Eso-Technologies Inc., the winner of the 2009 Governor’s Business Plan contest, has closed on a $1 million round of financing, it was announced Friday. The company will be among presenters at next week’s Wisconsin Early Stage Symposium and the MidAmerica Healthcare Venture Forum. Click here to read a Milwaukee Journal-Sentinel story.
The company, an early stage medical device start-up located in southeastern Wisconsin, raised $1 million from Madison-based angel investors. The company was initially seeking $830,000, according to CEO Bonnie Reinke, but accepted funding to the $1 million level due to “strong demand and oversubscription.”

DaneVest Tech Fund I led the effort, and individuals from Phenomenelle Angels and private investors also participated. 

Eso-Technologies is developing a promising new minimally-invasive method for monitoring diseased hearts with a device placed in the esophagus. The company also intends to later expand its device for use as a diagnostic and therapeutic tool. The current technology, considered to be the gold standard for heart monitoring, causes up to 45,000 deaths annually, according to medical literature. Its use is decreasing rapidly because of its inherent risks.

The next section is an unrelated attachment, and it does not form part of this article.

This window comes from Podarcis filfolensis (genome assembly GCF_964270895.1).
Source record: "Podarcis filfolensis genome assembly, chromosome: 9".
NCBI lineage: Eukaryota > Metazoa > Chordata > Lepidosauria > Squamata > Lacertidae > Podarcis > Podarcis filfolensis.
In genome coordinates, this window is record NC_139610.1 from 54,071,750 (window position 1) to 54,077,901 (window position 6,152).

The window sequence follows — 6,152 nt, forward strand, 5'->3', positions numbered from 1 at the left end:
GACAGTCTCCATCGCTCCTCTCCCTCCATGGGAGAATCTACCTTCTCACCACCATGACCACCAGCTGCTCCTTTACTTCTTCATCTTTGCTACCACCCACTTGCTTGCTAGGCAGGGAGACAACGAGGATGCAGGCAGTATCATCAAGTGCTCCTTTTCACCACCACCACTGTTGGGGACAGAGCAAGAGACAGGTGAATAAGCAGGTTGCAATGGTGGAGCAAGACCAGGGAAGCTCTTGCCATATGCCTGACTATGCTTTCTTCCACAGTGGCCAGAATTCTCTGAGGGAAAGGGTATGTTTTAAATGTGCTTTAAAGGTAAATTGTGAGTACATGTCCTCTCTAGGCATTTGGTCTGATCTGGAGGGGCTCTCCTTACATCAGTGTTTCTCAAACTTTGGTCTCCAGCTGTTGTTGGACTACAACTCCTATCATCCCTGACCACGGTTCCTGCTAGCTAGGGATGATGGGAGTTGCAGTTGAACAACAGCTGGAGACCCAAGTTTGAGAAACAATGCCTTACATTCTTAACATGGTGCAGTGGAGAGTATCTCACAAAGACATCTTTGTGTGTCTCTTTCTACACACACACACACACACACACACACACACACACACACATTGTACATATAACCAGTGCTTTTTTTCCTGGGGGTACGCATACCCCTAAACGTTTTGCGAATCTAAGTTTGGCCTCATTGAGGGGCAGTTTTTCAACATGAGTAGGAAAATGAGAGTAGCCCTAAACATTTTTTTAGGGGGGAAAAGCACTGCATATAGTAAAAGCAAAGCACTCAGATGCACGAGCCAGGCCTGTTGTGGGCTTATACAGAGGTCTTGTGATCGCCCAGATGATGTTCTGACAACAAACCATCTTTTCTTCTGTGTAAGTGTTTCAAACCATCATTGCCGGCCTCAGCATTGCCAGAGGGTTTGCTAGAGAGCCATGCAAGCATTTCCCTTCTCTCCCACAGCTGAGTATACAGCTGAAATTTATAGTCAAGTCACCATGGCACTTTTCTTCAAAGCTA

“We are excited to be involved in this creative new Wisconsin technology,” said Joseph Hildebrandt, managing director of DaneVest Tech Fund and Phenomenelle Angels. “It appears to provide a much safer way to monitor the heart during surgery, and the company’s intent to increase the device’s future applications is very interesting.”
Eso-Technologies’ device is the brainchild of world-renowned cardiovascular anesthesiologist, Dr. John L. Atlee.

“Dr. Atlee has been studying the heart over his entire 30-year career and has been developing this technology for the past 10 years,” Reinke said. “Dr. Atlee has six issued patents to protect our development, a fact that is of great value to the investors.”

The company will use the funds to finalize its prototype design. With FDA approval, it will then conduct several clinical trials in university settings and other hospitals in Wisconsin and around the country. Reinke said those activities should be completed in about a year.

The entire project will take up to three years and is expected to cost $3 million, Reinke said.